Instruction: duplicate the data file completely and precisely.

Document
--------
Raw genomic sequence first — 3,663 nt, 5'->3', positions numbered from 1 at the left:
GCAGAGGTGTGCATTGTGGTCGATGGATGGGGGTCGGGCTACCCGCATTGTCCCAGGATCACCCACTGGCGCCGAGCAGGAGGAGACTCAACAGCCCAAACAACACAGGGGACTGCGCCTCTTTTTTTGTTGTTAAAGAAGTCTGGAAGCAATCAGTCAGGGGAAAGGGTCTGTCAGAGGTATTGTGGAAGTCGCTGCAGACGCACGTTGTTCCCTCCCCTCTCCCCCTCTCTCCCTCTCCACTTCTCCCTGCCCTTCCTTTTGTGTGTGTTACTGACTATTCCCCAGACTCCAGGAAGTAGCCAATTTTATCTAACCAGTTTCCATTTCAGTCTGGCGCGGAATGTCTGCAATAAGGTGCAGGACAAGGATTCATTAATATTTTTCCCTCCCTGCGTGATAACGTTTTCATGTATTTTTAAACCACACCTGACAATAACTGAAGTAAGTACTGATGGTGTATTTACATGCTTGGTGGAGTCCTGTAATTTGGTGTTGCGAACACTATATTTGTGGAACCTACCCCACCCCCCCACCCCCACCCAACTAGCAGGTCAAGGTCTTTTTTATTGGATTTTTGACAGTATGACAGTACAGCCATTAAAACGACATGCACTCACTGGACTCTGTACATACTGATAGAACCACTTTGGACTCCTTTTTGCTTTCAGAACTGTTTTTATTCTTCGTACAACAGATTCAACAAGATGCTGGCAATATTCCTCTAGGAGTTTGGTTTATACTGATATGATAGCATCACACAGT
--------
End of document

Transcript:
Raw genomic sequence first — 3,663 nt, 5'->3', positions numbered from 1 at the left:
GCAGAGGTGTGCATTGTGGTCGATGGATGGGGGTCGGGCTACCCGCATTGTCCCAGGATCACCCACTGGCGCCGAGCAGGAGGAGACTCAACAGCCCAAACAACACAGGGGACTGCGCCTCTTTTTTTGTTGTTAAAGAAGTCTGGAAGCAATCAGTCAGGGGAAAGGGTCTGTCAGAGGTATTGTGGAAGTCGCTGCAGACGCACGTTGTTCCCTCCCCTCTCCCCCTCTCTCCCTCTCCACTTCTCCCTGCCCTTCCTTTTGTGTGTGTTACTGACTATTCCCCAGACTCCAGGAAGTAGCCAATTTTATCTAACCAGTTTCCATTTCAGTCTGGCGCGGAATGTCTGCAATAAGGTGCAGGACAAGGATTCATTAATATTTTTCCCTCCCTGCGTGATAACGTTTTCATGTATTTTTAAACCACACCTGACAATAACTGAAGTAAGTACTGATGGTGTATTTACATGCTTGGTGGAGTCCTGTAATTTGGTGTTGCGAACACTATATTTGTGGAACCTACCCCACCCCCCCACCCCCACCCAACTAGCAGGTCAAGGTCTTTTTTATTGGATTTTTGACAGTATGACAGTACAGCCATTAAAACGACATGCACTCACTGGACTCTGTACATACTGATAGAACCACTTTGGACTCCTTTTTGCTTTCAGAACTGTTTTTATTCTTCGTACAACAGATTCAACAAGATGCTGGCAATATTCCTCTAGGAGTTTGGTTTATACTGATATGATAGCATCACACAGT